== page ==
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The spirit of cocktails past lives on at Republic bar in The Ritz-Carlton, Millenia Singapore

Guests at this feted bar can step back in time and taste classic cocktails, made with spirits from the 1960s.

The spirit of cocktails past lives on at Republic bar in The Ritz-Carlton, Millenia Singapore

Martin Villareal (centre), head bartender of Republic, hit on the idea of offering spirits from the 1960s to tie in with the bar’s concept. (Photos: The Ritz-Carlton, Millenia Singapore and Annette Tan)

Martin Villareal deftly stirs a cocktail with his spiral bar spoon, pinkie finger up at a jaunty angle. It is a quotidian act for any bartender — measure, mix, strain, serve. But this particular libation, the Queen’s Dubonnet, comes with a breathtaking S$175 price tag. The rationale: It is a piece of liquid history, a rare taste of a sepia-toned past.

In the mixer swirls one part James Burrough Beefeater London Dry Gin and two parts Dubonnet, both from the 1960s. Do you know how many bottles of these spirits from the 1960s are available today? Me neither. But the short answer is: Not many.

These and other precious bottles of spirits manufactured in the 1960s — what Villareal terms “the golden age of cocktail parties” — were procured at auction for Republic Bar’s Vintage Cocktails selection. The collection includes the likes of Bacardi Carta Blanca, Hiram Walker & Sons 8-Year-Old (when it was bottled the 1960s, anyway) Kentucky Straight Bourbon Whiskey, and Campari.

A bottle of Campari from the 1960s (left) and its current rendition. According to Villareal, the cochineal content (a natural carmine dye) gives the older liqueur its deeper colour. (Photo: Annette Tan)

Lest you think S$125 for a Spritz or S$200 for a Manhattan are eye-watering premiums, Villareal will have you know that the bar took pains to keep prices approachable. “We’ve priced it this way because we want everyone to enjoy the experience of cocktails from that era. If we were back in the 1960s, how would these cocktails taste? How would they be presented?” said the 34-year-old Filipino whose modest, laidback charm is a refreshing break from the mould of a head bartender of an acclaimed bar.


Richly appointed and itself an homage to the 1960s, Republic is hidden away on the lobby level of The Ritz-Carlton, Millenia Singapore. Just one year after its opening in 2021, it earned a12th place ranking on Asia’s 50 Best Bars and placed 90th on the World’s Bar Bars 2022. In a rare career trajectory, Villareal joined the hotel in 2011 as an intern in housekeeping before winning an internal bartending competition (“I was the only person from housekeeping who entered,” he laughed). He went on to join the hotel’s Chihuly Lounge as a bartender in 2013.

Republic bar (Photo: The Ritz-Carlton, Millenia Singapore)

When he began dreaming up menus for Republic in its nascent days, Villareal hit on the idea of offering spirits from the 1960s to tie in with the bar’s concept. “We made four vintage cocktails — a Rum Old-Fashioned, Negroni, Manhattan and a Gin Martini,” he explained. The response from customers was so encouraging that he expanded the collection to 10 today.

“In the beginning, we weren’t sure if there was a clientele for these cocktails. But the majority of our clientele are people with spending power. So, really, it’s us explaining the offerings and them thinking, ‘I can try a Negroni anytime anywhere, but where can I try a Negroni from the 1960s?’ Other bars may serve vintage Negronis from the 1920s to the 1980s, but ours is very specific to the ’60s, which was when you saw people throwing parties at home, celebrating cocktails, and (the rise of the) jetset. That was when these cocktails were highly celebrated even though they were created many years before.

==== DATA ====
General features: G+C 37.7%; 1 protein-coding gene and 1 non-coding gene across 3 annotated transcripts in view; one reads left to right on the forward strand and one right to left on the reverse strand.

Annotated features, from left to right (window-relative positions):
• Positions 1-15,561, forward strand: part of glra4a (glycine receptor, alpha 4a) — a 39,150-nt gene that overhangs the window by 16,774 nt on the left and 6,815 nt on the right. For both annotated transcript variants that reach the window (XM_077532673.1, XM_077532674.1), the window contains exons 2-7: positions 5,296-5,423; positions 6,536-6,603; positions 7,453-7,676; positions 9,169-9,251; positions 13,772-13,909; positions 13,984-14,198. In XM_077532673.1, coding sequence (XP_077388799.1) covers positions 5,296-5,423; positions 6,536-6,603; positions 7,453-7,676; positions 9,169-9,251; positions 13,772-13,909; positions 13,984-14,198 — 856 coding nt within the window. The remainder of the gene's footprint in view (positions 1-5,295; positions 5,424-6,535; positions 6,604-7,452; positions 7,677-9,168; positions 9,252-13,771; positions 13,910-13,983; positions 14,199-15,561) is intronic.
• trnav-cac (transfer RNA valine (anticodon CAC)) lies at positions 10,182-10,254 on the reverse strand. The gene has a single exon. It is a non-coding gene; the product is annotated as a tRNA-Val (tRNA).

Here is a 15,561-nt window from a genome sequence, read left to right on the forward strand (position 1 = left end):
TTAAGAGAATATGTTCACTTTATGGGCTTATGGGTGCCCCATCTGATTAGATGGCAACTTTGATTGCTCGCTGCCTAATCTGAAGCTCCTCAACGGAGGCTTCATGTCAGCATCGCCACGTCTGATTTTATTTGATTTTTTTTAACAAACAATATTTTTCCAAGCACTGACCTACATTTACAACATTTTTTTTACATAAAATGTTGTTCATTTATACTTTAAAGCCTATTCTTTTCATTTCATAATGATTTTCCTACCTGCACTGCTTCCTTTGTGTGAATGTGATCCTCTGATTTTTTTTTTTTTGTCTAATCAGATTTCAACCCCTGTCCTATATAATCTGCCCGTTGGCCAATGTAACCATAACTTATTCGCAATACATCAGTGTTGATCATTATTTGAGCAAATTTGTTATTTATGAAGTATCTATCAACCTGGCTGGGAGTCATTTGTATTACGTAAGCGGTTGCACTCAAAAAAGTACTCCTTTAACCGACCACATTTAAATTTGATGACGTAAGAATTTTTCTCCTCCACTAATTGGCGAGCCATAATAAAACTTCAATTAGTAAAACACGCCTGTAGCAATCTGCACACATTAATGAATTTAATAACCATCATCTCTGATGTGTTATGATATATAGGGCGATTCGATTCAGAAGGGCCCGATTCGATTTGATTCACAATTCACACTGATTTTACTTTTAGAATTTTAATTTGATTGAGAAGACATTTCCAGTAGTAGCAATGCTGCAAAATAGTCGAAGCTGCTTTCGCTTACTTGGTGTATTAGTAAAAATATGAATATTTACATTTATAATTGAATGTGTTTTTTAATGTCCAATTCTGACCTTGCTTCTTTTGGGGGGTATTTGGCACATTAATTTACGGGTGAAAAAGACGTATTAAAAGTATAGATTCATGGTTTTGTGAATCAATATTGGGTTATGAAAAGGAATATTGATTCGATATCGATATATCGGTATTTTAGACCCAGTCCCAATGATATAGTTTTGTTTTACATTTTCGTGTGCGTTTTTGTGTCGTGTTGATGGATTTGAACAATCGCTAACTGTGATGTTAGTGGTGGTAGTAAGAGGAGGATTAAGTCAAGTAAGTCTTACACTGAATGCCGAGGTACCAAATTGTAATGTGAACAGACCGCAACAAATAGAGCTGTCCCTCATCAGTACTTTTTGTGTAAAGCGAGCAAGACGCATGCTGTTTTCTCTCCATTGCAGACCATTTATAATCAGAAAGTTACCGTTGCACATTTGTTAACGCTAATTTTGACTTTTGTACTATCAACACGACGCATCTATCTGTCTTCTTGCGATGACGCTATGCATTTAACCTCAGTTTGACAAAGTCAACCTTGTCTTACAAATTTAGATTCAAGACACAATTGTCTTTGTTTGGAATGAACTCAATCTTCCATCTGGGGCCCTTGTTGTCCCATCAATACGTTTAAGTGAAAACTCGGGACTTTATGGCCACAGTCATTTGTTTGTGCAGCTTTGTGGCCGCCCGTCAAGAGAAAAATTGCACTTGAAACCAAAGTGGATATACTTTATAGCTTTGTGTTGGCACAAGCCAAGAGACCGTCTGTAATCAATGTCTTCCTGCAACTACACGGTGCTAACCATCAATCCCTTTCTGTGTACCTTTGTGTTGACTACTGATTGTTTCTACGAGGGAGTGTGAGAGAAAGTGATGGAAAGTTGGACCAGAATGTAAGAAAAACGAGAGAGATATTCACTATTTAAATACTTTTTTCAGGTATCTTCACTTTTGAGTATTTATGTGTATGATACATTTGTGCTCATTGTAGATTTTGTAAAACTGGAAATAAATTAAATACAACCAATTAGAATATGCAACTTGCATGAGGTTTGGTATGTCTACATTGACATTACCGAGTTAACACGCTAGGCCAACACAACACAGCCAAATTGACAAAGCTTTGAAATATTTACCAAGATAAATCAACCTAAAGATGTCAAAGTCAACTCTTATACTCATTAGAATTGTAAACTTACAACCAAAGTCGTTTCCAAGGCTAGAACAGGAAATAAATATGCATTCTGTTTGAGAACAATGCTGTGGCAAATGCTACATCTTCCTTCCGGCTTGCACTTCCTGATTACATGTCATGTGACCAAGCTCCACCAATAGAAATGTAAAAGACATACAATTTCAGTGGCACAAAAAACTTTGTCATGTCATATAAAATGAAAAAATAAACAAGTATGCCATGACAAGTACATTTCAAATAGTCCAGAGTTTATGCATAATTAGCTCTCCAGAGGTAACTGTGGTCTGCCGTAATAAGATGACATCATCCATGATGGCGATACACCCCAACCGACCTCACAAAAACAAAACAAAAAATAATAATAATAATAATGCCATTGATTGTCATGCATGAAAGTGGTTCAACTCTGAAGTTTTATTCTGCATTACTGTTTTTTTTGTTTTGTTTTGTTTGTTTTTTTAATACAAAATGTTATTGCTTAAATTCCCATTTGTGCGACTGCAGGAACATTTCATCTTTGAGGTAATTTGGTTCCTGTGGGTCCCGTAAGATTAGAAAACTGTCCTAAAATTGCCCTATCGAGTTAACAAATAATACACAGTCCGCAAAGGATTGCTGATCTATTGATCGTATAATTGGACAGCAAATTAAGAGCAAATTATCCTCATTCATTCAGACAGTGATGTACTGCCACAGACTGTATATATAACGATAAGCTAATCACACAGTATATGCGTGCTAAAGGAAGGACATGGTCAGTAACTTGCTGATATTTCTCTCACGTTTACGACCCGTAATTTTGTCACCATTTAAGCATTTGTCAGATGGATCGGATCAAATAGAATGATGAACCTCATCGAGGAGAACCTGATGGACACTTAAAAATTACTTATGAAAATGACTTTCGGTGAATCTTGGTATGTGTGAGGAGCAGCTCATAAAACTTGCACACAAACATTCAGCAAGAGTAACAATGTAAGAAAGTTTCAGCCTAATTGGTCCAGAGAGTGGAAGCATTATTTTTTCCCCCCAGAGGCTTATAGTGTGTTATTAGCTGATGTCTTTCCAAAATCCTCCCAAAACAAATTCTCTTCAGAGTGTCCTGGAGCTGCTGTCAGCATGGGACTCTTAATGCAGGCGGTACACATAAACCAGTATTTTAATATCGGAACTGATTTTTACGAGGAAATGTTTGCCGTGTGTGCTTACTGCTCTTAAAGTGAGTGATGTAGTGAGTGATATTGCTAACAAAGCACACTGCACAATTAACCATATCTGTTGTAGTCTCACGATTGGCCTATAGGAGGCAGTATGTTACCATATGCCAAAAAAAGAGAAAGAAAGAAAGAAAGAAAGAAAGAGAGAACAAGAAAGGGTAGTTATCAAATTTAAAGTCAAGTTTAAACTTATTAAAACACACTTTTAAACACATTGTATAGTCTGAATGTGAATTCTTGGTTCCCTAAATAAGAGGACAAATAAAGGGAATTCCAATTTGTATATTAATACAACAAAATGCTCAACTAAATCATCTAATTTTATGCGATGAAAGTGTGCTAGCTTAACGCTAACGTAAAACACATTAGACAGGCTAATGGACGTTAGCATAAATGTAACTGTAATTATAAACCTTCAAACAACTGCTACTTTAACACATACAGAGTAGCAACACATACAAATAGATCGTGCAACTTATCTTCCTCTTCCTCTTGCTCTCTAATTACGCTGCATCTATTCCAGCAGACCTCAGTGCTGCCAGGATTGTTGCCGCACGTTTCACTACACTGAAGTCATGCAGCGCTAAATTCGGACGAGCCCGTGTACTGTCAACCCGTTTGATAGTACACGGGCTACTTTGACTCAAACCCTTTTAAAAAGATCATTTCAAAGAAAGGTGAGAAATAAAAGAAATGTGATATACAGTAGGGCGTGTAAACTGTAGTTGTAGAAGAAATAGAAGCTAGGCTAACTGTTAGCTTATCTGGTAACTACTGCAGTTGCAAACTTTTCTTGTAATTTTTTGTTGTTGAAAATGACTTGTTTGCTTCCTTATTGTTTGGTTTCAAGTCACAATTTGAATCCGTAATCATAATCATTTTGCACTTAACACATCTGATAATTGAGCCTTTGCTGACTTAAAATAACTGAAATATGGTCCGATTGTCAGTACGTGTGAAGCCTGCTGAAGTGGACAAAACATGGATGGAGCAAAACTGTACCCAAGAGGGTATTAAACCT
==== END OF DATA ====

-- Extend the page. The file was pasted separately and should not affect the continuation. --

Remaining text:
”The main contrast between Republic’s rendition of a Negroni from the 1960s and its modern day guise lies in Campari, the bitter Italian liqueur, from the era. According to Villareal, Campari today is sweeter, more synthetic tasting, and with a paler hue compared to its 1960s bottlings.

The "vintage" Queen's Dubonnet at Republic made using James Burrough Beefeater London Dry Gin and Dubonnet from the 1960s. (Photo: Annette Tan)

“Campari in the 1960s was darker, almost like the colour of fortified wine, as opposed to now when it’s more translucent. It had more bitterness and a deeper herbaceous flavour,” he explained. “So in the modern version of the Negroni, we use less Campari, but in our vintage version, we have stuck with the classic recipe which is bolder and less sweet.”

Meanwhile, the recipe for Dubonnet, a French aperitif by Pernod Ricard, has changed little over the years, which means a Queen’s Dubonnet from the 1960s and its modern-day rendition isn’t vastly different. If compared side by side, the charms of the vintage version of this heady concoction lies in the velvety purr of a well-matured Dubonnet.

Head bartender of Republic Martin Villareal. (Photo: The Ritz-Carlton, Millenia Singapore)
Unless you’ve actually tasted one of these cocktails in the 1960s and possess the gustatory equivalent of photographic memory, it would be difficult to say if their recreations live up to the time. Chasing memories, however, is an endlessly disappointing sport. Villareal and his team ask that guests think of these cocktails as a way to step back in time and experience something that up until now was elusive, if not impossible. “There’s almost a learning in a way,” he added. “It’s not so much the idea of ‘here’s an expensive cocktail for you to try’, but achieving something close to how it was done in the past and imparting that experience to our guests.”
Source: CNA/bt